3 Ways To Tell If Eggs Have Gone Bad

Brown Eggs in Carton
Photo: Emilija Manevska/Getty Images

There's nothing quite like a perfectly poached, scrambled, sunny-side, hard boiled, or runny egg in the morning. It just sets the right tone and gives you all the energy you need for the day ahead. Unless, of course, the eggs went bad. Here's how to tell if your eggs are passed their prime or if it's still OK to whip up a quiche before work today.

Check the expiration date

This one may seem fairly obvious, but it's more nuanced than it seems.

Eggs are typically labeled with either a "sell by" or "expiration" date. It all depends on which state you live in, but they mean very different things.

According to the U.S. Department of Agriculture (USDA) a sell by date "tells the store how long to display the product for sale for inventory management. It is not a safety date." This means that your eggs could still be good even after the date on the package has passed.

An expiration date, however, marks the date that eggs are no longer considered fresh, meaning you should consume them before this day.

Try a sniff test

Just like your mother and grandmother would advise, it's always wise to give your egg a good sniff.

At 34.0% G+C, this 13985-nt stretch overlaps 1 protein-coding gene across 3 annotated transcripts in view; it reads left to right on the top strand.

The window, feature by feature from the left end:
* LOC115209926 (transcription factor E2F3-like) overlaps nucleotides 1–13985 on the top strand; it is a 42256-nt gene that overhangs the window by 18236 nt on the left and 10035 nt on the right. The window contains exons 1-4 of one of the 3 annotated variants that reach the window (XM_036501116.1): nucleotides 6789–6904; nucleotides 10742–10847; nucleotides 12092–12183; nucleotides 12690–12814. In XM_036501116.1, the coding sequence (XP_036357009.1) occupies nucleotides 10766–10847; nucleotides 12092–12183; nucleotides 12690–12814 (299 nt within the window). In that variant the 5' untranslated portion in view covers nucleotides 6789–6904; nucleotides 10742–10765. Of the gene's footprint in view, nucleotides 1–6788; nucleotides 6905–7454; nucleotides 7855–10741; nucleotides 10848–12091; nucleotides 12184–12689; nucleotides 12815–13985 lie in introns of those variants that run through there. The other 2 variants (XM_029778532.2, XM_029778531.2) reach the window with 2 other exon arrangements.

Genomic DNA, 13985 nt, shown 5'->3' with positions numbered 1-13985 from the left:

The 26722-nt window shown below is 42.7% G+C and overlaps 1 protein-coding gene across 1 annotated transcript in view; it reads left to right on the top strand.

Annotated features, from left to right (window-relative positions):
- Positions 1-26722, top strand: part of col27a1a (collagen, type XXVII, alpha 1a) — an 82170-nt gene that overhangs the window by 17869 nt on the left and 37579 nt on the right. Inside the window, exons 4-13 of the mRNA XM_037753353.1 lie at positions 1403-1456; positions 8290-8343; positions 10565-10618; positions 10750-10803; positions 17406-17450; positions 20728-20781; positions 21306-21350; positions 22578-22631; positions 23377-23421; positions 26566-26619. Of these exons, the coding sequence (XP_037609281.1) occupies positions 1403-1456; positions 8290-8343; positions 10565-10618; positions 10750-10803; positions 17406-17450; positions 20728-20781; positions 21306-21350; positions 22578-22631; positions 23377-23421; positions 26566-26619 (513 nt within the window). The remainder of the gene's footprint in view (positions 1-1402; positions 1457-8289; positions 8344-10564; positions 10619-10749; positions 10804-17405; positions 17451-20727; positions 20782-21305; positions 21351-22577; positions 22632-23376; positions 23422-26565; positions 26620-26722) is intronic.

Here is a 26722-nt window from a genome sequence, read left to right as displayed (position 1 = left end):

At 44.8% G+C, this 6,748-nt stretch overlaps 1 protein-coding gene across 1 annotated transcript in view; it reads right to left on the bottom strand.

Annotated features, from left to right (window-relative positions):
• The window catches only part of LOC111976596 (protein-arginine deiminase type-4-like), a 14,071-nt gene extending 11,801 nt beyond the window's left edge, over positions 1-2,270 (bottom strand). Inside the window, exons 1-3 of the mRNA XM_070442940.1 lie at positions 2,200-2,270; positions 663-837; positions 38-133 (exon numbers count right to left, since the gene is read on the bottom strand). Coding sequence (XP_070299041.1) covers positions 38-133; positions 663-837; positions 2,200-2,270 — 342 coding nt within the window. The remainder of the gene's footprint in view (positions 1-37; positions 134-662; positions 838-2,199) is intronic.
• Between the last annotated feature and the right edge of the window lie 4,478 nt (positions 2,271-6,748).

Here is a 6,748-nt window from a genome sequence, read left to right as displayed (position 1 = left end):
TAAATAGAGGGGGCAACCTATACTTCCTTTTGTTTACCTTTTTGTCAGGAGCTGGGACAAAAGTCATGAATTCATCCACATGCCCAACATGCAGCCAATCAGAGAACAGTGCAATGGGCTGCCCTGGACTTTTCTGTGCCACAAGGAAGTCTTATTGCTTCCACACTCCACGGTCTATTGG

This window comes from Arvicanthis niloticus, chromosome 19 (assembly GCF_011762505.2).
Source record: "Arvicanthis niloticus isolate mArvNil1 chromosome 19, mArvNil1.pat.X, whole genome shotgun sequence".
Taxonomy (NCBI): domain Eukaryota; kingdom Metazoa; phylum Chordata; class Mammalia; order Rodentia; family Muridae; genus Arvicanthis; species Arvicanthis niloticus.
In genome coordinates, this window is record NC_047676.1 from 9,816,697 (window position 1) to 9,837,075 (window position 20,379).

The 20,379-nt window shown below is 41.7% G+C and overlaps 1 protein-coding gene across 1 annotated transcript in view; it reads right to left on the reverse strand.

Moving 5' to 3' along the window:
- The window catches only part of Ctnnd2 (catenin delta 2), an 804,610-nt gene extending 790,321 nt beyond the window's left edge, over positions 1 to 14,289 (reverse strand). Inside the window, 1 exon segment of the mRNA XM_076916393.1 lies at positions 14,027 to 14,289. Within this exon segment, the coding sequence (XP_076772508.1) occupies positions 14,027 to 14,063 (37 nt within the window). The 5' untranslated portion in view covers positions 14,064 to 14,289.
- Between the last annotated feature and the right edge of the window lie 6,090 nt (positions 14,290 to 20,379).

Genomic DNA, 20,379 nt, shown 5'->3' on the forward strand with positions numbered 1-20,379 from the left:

According to the USDA, "Spoiled foods will develop an off odor, flavor or texture due to naturally occurring spoilage bacteria. If a food has developed such spoilage characteristics, it should not be eaten."

If you can't tell what the smell is through the shell, the USDA recommends cracking it into a bowl and "examine it for an off-odor or unusual appearance before deciding to use or discard it. A spoiled egg will have an unpleasant odor when you break open the shell, either when raw or cooked."

WATCH: The Real Reason Brown Eggs Are More Expensive Than White Eggs

See if it floats

This may be one of the simpler ways to know if your egg has gone bad. All you need to do is submerge it in cool water. If it sinks onto its side, or sinks and stands upright it's fine. But, if it floats it's time to throw it away.

"An egg can float in water when its air cell has enlarged sufficiently to keep it buoyant," the USDA explained. "This means the egg is old, but it may be perfectly safe to use." Still, better to toss than risk it.

Want to keep your eggs fresh for longer? That's easy too. All you need to do is store them properly. That means not only refrigerating your eggs, but also putting them in the right place.

According to the FDA, storing eggs below 40°F (4°C) in a refrigerator halts the growth of dangerous salmonella bacteria. By doing this you could double your egg's shelf life.

But, make sure to never store your eggs in the refrigerator door, as the slight fluctuation in temperature every time the door is opened can cause bacterial growth. So, for maximum lifespan make sure to store them in the back. That way you'll get through the entire carton before they ever go bad.

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